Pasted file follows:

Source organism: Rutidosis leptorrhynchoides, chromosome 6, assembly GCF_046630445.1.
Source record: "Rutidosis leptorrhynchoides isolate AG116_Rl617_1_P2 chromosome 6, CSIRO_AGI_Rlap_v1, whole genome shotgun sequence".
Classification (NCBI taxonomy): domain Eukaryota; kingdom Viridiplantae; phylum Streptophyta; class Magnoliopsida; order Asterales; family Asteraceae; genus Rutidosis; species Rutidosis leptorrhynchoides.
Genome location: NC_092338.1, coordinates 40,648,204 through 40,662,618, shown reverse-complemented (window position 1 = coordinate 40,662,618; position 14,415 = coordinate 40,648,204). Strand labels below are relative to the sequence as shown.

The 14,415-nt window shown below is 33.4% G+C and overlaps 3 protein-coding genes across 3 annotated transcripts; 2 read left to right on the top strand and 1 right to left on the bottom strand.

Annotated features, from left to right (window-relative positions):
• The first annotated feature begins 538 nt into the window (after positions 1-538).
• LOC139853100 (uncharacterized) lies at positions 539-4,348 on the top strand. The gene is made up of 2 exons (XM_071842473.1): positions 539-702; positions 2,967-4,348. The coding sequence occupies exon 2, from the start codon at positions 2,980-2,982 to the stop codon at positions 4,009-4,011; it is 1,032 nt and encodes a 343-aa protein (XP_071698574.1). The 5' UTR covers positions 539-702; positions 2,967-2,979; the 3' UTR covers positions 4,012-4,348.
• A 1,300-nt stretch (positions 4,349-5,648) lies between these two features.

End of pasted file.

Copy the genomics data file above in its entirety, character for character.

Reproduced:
Source organism: Rutidosis leptorrhynchoides, chromosome 6, assembly GCF_046630445.1.
Source record: "Rutidosis leptorrhynchoides isolate AG116_Rl617_1_P2 chromosome 6, CSIRO_AGI_Rlap_v1, whole genome shotgun sequence".
Classification (NCBI taxonomy): domain Eukaryota; kingdom Viridiplantae; phylum Streptophyta; class Magnoliopsida; order Asterales; family Asteraceae; genus Rutidosis; species Rutidosis leptorrhynchoides.
Genome location: NC_092338.1, coordinates 40,648,204 through 40,662,618, shown reverse-complemented (window position 1 = coordinate 40,662,618; position 14,415 = coordinate 40,648,204). Strand labels below are relative to the sequence as shown.

The 14,415-nt window shown below is 33.4% G+C and overlaps 3 protein-coding genes across 3 annotated transcripts; 2 read left to right on the top strand and 1 right to left on the bottom strand.

Annotated features, from left to right (window-relative positions):
• The first annotated feature begins 538 nt into the window (after positions 1-538).
• LOC139853100 (uncharacterized) lies at positions 539-4,348 on the top strand. The gene is made up of 2 exons (XM_071842473.1): positions 539-702; positions 2,967-4,348. The coding sequence occupies exon 2, from the start codon at positions 2,980-2,982 to the stop codon at positions 4,009-4,011; it is 1,032 nt and encodes a 343-aa protein (XP_071698574.1). The 5' UTR covers positions 539-702; positions 2,967-2,979; the 3' UTR covers positions 4,012-4,348.
• A 1,300-nt stretch (positions 4,349-5,648) lies between these two features.